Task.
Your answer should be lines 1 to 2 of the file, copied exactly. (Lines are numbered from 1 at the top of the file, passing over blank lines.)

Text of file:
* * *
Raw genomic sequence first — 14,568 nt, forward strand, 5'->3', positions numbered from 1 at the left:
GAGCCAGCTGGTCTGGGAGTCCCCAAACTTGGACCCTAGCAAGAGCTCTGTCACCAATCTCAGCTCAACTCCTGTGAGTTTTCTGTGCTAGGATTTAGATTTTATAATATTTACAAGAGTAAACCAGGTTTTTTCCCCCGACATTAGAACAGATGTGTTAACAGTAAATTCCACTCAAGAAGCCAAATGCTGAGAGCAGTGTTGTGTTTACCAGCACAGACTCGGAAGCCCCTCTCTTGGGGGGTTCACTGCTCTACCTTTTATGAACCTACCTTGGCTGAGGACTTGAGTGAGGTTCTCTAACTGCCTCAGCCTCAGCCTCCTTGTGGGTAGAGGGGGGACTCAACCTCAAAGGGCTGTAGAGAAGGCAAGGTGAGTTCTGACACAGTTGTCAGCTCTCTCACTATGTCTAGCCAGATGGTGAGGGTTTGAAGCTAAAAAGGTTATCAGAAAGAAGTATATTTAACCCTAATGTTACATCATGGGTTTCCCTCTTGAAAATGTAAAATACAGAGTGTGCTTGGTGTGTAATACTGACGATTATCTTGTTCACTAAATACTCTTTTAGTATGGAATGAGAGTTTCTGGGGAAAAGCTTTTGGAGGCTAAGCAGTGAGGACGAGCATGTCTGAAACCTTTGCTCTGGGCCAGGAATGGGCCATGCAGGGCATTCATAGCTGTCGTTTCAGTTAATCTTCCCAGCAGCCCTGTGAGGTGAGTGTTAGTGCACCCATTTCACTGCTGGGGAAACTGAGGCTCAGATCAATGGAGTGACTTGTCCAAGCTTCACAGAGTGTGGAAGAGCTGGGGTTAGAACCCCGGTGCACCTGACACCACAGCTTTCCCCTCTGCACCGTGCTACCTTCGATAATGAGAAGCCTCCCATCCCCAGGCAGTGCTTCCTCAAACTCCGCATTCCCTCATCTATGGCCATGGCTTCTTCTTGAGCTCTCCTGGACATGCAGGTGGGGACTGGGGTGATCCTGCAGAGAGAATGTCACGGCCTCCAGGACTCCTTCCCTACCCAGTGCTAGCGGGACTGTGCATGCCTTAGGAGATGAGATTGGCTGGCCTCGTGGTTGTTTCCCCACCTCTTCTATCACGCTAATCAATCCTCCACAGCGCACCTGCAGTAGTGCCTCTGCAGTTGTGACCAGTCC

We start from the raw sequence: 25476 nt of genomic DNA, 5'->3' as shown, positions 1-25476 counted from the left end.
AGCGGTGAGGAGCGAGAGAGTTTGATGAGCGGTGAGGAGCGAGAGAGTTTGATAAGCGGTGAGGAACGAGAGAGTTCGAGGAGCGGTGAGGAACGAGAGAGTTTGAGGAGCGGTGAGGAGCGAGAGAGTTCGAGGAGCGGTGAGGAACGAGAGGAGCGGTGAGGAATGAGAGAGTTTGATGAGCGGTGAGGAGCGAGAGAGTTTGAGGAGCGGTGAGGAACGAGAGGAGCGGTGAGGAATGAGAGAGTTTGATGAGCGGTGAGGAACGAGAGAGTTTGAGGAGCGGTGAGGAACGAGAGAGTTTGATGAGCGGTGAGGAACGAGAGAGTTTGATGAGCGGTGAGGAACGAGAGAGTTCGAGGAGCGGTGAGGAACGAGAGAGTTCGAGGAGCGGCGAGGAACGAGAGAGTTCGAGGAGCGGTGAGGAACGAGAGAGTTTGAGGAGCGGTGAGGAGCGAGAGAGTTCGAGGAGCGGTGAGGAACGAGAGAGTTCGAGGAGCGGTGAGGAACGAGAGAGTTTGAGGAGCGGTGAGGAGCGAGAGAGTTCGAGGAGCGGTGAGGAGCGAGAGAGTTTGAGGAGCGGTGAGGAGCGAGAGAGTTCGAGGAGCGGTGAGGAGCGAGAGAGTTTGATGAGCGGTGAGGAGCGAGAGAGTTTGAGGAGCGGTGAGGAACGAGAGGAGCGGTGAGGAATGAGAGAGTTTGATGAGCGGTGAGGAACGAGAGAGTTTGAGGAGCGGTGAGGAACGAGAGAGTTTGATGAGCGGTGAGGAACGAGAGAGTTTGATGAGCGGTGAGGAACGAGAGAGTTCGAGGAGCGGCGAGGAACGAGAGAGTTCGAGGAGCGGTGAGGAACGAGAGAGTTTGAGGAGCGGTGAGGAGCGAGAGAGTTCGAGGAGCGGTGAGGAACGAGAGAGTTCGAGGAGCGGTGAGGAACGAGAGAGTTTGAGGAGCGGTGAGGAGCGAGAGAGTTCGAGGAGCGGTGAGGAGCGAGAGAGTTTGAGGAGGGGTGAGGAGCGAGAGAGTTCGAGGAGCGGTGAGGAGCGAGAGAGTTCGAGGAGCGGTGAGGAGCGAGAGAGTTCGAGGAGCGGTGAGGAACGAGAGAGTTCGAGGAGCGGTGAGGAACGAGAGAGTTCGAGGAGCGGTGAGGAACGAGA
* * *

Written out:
Raw genomic sequence first — 14,568 nt, forward strand, 5'->3', positions numbered from 1 at the left:
GAGCCAGCTGGTCTGGGAGTCCCCAAACTTGGACCCTAGCAAGAGCTCTGTCACCAATCTCAGCTCAACTCCTGTGAGTTTTCTGTGCTAGGATTTAGATTTTATAATATTTACAAGAGTAAACCAGGTTTTTTCCCCCGACATTAGAACAGATGTGTTAACAGTAAATTCCACTCAAGAAGCCAAATGCTGAGAGCAGTGTTGTGTTTACCAGCACAGACTCGGAAGCCCCTCTCTTGGGGGGTTCACTGCTCTACCTTTTATGAACCTACCTTGGCTGAGGACTTGAGTGAGGTTCTCTAACTGCCTCAGCCTCAGCCTCCTTGTGGGTAGAGGGGGGACTCAACCTCAAAGGGCTGTAGAGAAGGCAAGGTGAGTTCTGACACAGTTGTCAGCTCTCTCACTATGTCTAGCCAGATGGTGAGGGTTTGAAGCTAAAAAGGTTATCAGAAAGAAGTATATTTAACCCTAATGTTACATCATGGGTTTCCCTCTTGAAAATGTAAAATACAGAGTGTGCTTGGTGTGTAATACTGACGATTATCTTGTTCACTAAATACTCTTTTAGTATGGAATGAGAGTTTCTGGGGAAAAGCTTTTGGAGGCTAAGCAGTGAGGACGAGCATGTCTGAAACCTTTGCTCTGGGCCAGGAATGGGCCATGCAGGGCATTCATAGCTGTCGTTTCAGTTAATCTTCCCAGCAGCCCTGTGAGGTGAGTGTTAGTGCACCCATTTCACTGCTGGGGAAACTGAGGCTCAGATCAATGGAGTGACTTGTCCAAGCTTCACAGAGTGTGGAAGAGCTGGGGTTAGAACCCCGGTGCACCTGACACCACAGCTTTCCCCTCTGCACCGTGCTACCTTCGATAATGAGAAGCCTCCCATCCCCAGGCAGTGCTTCCTCAAACTCCGCATTCCCTCATCTATGGCCATGGCTTCTTCTTGAGCTCTCCTGGACATGCAGGTGGGGACTGGGGTGATCCTGCAGAGAGAATGTCACGGCCTCCAGGACTCCTTCCCTACCCAGTGCTAGCGGGACTGTGCATGCCTTAGGAGATGAGATTGGCTGGCCTCGTGGTTGTTTCCCCACCTCTTCTATCACGCTAATCAATCCTCCACAGCGCACCTGCAGTAGTGCCTCTGCAGTTGTGACCAGTCC